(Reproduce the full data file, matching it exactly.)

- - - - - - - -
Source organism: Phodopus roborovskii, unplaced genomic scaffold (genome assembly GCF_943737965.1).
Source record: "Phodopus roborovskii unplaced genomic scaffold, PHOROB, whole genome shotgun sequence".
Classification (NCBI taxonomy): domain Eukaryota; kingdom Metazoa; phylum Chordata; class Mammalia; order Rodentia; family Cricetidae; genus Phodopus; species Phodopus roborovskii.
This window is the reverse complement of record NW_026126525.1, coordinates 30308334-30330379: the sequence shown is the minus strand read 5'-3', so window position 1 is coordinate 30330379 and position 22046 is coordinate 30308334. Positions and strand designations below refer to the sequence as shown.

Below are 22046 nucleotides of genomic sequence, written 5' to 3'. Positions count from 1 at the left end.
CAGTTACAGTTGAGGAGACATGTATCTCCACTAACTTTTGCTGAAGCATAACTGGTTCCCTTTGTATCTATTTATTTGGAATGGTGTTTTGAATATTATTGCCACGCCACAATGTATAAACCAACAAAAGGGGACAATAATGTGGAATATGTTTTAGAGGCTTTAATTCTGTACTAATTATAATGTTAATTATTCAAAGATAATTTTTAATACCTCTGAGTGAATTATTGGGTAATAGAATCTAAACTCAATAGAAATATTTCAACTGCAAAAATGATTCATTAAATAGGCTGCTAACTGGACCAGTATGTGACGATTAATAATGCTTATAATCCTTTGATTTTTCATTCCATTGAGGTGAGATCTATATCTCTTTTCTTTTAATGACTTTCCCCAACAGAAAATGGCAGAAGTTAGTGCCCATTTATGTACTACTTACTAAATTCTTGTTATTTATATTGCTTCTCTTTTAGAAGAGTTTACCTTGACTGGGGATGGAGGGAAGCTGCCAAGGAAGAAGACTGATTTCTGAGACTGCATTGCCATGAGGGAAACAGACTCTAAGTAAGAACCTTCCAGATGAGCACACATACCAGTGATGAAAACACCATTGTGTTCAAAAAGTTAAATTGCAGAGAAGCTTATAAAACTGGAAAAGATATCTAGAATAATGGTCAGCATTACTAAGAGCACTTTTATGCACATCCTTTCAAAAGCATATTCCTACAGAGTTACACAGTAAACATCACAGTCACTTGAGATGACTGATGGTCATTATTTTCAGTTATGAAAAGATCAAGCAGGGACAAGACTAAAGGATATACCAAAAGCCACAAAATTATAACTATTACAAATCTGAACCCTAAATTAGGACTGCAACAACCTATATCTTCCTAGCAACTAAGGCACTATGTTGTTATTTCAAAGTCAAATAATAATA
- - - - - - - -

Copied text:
Source organism: Phodopus roborovskii, unplaced genomic scaffold (genome assembly GCF_943737965.1).
Source record: "Phodopus roborovskii unplaced genomic scaffold, PHOROB, whole genome shotgun sequence".
Classification (NCBI taxonomy): domain Eukaryota; kingdom Metazoa; phylum Chordata; class Mammalia; order Rodentia; family Cricetidae; genus Phodopus; species Phodopus roborovskii.
This window is the reverse complement of record NW_026126525.1, coordinates 30308334-30330379: the sequence shown is the minus strand read 5'-3', so window position 1 is coordinate 30330379 and position 22046 is coordinate 30308334. Positions and strand designations below refer to the sequence as shown.

Below are 22046 nucleotides of genomic sequence, written 5' to 3'. Positions count from 1 at the left end.
CAGTTACAGTTGAGGAGACATGTATCTCCACTAACTTTTGCTGAAGCATAACTGGTTCCCTTTGTATCTATTTATTTGGAATGGTGTTTTGAATATTATTGCCACGCCACAATGTATAAACCAACAAAAGGGGACAATAATGTGGAATATGTTTTAGAGGCTTTAATTCTGTACTAATTATAATGTTAATTATTCAAAGATAATTTTTAATACCTCTGAGTGAATTATTGGGTAATAGAATCTAAACTCAATAGAAATATTTCAACTGCAAAAATGATTCATTAAATAGGCTGCTAACTGGACCAGTATGTGACGATTAATAATGCTTATAATCCTTTGATTTTTCATTCCATTGAGGTGAGATCTATATCTCTTTTCTTTTAATGACTTTCCCCAACAGAAAATGGCAGAAGTTAGTGCCCATTTATGTACTACTTACTAAATTCTTGTTATTTATATTGCTTCTCTTTTAGAAGAGTTTACCTTGACTGGGGATGGAGGGAAGCTGCCAAGGAAGAAGACTGATTTCTGAGACTGCATTGCCATGAGGGAAACAGACTCTAAGTAAGAACCTTCCAGATGAGCACACATACCAGTGATGAAAACACCATTGTGTTCAAAAAGTTAAATTGCAGAGAAGCTTATAAAACTGGAAAAGATATCTAGAATAATGGTCAGCATTACTAAGAGCACTTTTATGCACATCCTTTCAAAAGCATATTCCTACAGAGTTACACAGTAAACATCACAGTCACTTGAGATGACTGATGGTCATTATTTTCAGTTATGAAAAGATCAAGCAGGGACAAGACTAAAGGATATACCAAAAGCCACAAAATTATAACTATTACAAATCTGAACCCTAAATTAGGACTGCAACAACCTATATCTTCCTAGCAACTAAGGCACTATGTTGTTATTTCAAAGTCAAATAATAATA